Preparations for the forming of a master plan for the utilization of energy resources and their protection began in 1999 with the appointment of a project steering committee. The committee called on many experts. They should do their best to resolve the differences of opinion about the utilization of the energy resources objectively, in other words, to apply their knowledge based on jointly held points of view. This was done in four respects, by taking into account the natural environment and relics, outdoor recreation and natural perquisites, the economic influence on tourism, the community and employment, and in the fourth place the construction costs and gains from the power plants. Consideration of these concerns was not carried out equally thoroughly.
With this completed, the project steering committee intended to compile the four objective conclusions and prioritize the power plants. It was not disclosed whether they intended to do this on their own or to present the issue to those who were better representatives of public opinion. In the report that the steering committee issued about the last point (Conclusions from the Master plan´s second stage), in June 2011, there is no prioritization based on the four groups´ conclusions. On receipt of Conclusions of stage 2 the cabinet appointed a sizable group of people to agree on a master plan, which was presented for comments in the autumn of 2011 and then put before the parliament.
The parliament resolved the issue with a resolution in 2013. The opposing parties now and in the preceding years, the government and the opposition, have presented the plan as a professional work of the steering committee. Nevertheless, when asked, no one can point to the place in the documents where the plan appears. It should be remembered that, in the first years of the steering committee, it was made known that the planning work would be transparent. A second project steering committee took over in 2007. The report titled Conclusions 2 of 2011, giving no classification of the advantages of the power plants in terms of delay, protection and utilization, without a frame, was therefore theirs.
Various concerns are omitted in the master plan which the parliament passed in 2013. There is no recommendation for how and who should assess the transfer of a power resource between categories such as from waiting to protection or utilization. The plan still does not deal with some significant power resources. Then some feel that the master plan omits planning for high tension lines.
At the turn of the century several of the staff at the National Energy Authority simulated fund voting about the deployment of the power resources. When the master plan, as it emerged from the cabinet, was being discussed in 2011, Democracy Center carried out fund voting among the members of parliament and their alternates. This took six months. First it was considered whether they wanted to have the fund voting transparent or secret. They did not want the vote to be public. While this was going on, there government adherents and their opponents met each other in bitterness. Such a condition makes it difficult for a person to say on his own what he really feels about an issue. The participation in the vote was so low that the results were not significant, but an important technical experience had taken place.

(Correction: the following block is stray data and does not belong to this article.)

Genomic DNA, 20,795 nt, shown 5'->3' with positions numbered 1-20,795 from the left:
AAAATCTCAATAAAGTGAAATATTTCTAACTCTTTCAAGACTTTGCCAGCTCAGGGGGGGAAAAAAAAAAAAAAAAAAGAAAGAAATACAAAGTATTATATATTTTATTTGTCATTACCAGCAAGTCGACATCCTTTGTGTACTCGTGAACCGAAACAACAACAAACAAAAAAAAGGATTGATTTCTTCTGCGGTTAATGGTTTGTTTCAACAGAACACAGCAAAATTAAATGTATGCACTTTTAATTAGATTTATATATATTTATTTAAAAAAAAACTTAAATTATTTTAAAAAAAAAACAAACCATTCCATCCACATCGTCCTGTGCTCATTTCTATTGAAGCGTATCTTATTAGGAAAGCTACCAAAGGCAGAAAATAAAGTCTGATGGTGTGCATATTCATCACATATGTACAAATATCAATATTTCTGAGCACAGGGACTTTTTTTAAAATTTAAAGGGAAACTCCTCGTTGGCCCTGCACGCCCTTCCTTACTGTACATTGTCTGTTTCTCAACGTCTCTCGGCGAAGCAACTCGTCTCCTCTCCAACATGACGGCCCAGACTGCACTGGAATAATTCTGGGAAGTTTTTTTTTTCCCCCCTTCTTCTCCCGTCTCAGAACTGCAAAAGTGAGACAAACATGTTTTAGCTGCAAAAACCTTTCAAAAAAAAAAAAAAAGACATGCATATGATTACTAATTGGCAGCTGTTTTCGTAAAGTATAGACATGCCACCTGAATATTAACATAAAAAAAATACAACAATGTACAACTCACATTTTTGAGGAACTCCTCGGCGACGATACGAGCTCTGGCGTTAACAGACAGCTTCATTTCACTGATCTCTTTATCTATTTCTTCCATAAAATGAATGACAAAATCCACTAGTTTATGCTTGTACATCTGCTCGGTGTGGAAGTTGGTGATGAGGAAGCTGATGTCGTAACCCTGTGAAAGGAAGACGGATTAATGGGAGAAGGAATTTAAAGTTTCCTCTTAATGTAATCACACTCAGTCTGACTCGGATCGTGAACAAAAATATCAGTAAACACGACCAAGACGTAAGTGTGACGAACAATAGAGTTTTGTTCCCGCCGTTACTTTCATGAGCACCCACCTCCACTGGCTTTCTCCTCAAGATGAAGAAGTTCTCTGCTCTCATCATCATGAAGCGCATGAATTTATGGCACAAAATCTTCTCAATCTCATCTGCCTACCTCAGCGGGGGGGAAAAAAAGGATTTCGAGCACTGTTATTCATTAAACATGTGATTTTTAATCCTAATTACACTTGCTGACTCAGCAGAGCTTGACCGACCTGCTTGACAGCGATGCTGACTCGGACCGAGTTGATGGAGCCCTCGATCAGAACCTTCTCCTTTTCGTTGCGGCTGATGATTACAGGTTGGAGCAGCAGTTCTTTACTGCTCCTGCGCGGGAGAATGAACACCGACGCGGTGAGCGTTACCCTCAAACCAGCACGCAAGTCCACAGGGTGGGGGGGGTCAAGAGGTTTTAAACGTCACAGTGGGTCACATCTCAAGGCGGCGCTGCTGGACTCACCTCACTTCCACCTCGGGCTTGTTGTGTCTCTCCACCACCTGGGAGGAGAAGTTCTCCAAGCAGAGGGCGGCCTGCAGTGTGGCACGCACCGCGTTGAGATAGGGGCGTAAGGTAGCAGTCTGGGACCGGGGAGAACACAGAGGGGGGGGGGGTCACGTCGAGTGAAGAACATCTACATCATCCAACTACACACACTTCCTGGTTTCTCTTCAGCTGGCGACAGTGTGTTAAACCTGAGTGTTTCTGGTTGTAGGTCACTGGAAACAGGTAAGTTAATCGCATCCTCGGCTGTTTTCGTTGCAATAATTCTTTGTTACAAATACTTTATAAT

The continuation and renewal of the master plan requires work performance that creates lasting trust in the plan. In the long term it is unlikely that the performance of a small steering committee will reflect public opinion convincingly. To take an example, professionals can not assess for the general public the value of leaving Dettifoss Falls untouched against the return from a generating plant on the river; that would put to the test values which are not objective. A difference of opinion as to what professionals cannot wipe away must be resolved as a national concern, after receiving a eavluation from the steering committee and others, with a method that makes it possible to take into account the instigation of the participants who represent the general public, and they are of course the members of parliament.
About ten years ago both the research director at Gallup, whom the steering committee had consulted, and the first chair of the steering committee felt that fund voting was the proper method to use to construct the master plan. Since then more experience has been gained. As things are today, in fund voting the master plan would be renewed progress but surely, and it would steadily be shown who was responsible for what. The agreement of the parliament about it may be renewed, whenever it seems appropriate, by presenting it to the parliament that has the power to amend it before it is put to the vote.
Such a fund vote would be different from the one that Democracy Center carried out in 2011 when it invited MPs and their alternates including two election periodes to participate. That group was therefore widely distributed. If the government takes the initiative in the fund voting and only MPs are included, the political parties represented in parliament have the opportunity to agree jointly on a call to vote as they see reason for. Whether the MPs present a collective call to vote on behalf of the represented parties or others, or individually, they get to make use of the nature of fund voting, namely, that many versions of the issue are considered together and that it is possible to show the differential strengths of the opinions with variable calls to vote.
Morgunbladid July 12th 2013 [translated from the Icelandic]